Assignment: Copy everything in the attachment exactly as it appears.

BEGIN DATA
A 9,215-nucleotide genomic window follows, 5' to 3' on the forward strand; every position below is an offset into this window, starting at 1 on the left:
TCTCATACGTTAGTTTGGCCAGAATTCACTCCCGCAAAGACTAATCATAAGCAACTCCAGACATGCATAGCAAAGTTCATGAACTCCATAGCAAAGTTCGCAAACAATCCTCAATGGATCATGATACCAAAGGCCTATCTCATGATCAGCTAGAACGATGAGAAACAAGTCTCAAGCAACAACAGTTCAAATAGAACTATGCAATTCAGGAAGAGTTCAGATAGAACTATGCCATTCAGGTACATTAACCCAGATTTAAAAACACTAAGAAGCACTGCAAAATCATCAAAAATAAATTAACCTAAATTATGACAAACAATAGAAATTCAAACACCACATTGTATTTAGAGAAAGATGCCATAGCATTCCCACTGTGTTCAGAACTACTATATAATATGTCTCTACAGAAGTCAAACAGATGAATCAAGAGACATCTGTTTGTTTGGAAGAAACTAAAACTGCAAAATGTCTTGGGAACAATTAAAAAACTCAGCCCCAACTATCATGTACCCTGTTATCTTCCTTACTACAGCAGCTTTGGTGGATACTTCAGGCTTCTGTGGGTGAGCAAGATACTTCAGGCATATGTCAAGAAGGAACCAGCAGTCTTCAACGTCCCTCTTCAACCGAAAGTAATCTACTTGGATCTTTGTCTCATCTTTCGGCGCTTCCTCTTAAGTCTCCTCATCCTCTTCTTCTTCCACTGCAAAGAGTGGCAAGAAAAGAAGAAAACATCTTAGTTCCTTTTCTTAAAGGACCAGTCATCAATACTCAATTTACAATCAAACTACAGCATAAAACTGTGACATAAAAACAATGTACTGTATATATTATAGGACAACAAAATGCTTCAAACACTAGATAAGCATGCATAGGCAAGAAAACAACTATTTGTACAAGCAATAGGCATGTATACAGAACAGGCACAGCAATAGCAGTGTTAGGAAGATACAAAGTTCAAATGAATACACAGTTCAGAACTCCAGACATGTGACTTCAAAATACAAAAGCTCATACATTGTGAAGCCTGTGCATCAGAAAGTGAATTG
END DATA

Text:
A 9,215-nucleotide genomic window follows, 5' to 3' on the forward strand; every position below is an offset into this window, starting at 1 on the left:
TCTCATACGTTAGTTTGGCCAGAATTCACTCCCGCAAAGACTAATCATAAGCAACTCCAGACATGCATAGCAAAGTTCATGAACTCCATAGCAAAGTTCGCAAACAATCCTCAATGGATCATGATACCAAAGGCCTATCTCATGATCAGCTAGAACGATGAGAAACAAGTCTCAAGCAACAACAGTTCAAATAGAACTATGCAATTCAGGAAGAGTTCAGATAGAACTATGCCATTCAGGTACATTAACCCAGATTTAAAAACACTAAGAAGCACTGCAAAATCATCAAAAATAAATTAACCTAAATTATGACAAACAATAGAAATTCAAACACCACATTGTATTTAGAGAAAGATGCCATAGCATTCCCACTGTGTTCAGAACTACTATATAATATGTCTCTACAGAAGTCAAACAGATGAATCAAGAGACATCTGTTTGTTTGGAAGAAACTAAAACTGCAAAATGTCTTGGGAACAATTAAAAAACTCAGCCCCAACTATCATGTACCCTGTTATCTTCCTTACTACAGCAGCTTTGGTGGATACTTCAGGCTTCTGTGGGTGAGCAAGATACTTCAGGCATATGTCAAGAAGGAACCAGCAGTCTTCAACGTCCCTCTTCAACCGAAAGTAATCTACTTGGATCTTTGTCTCATCTTTCGGCGCTTCCTCTTAAGTCTCCTCATCCTCTTCTTCTTCCACTGCAAAGAGTGGCAAGAAAAGAAGAAAACATCTTAGTTCCTTTTCTTAAAGGACCAGTCATCAATACTCAATTTACAATCAAACTACAGCATAAAACTGTGACATAAAAACAATGTACTGTATATATTATAGGACAACAAAATGCTTCAAACACTAGATAAGCATGCATAGGCAAGAAAACAACTATTTGTACAAGCAATAGGCATGTATACAGAACAGGCACAGCAATAGCAGTGTTAGGAAGATACAAAGTTCAAATGAATACACAGTTCAGAACTCCAGACATGTGACTTCAAAATACAAAAGCTCATACATTGTGAAGCCTGTGCATCAGAAAGTGAATTG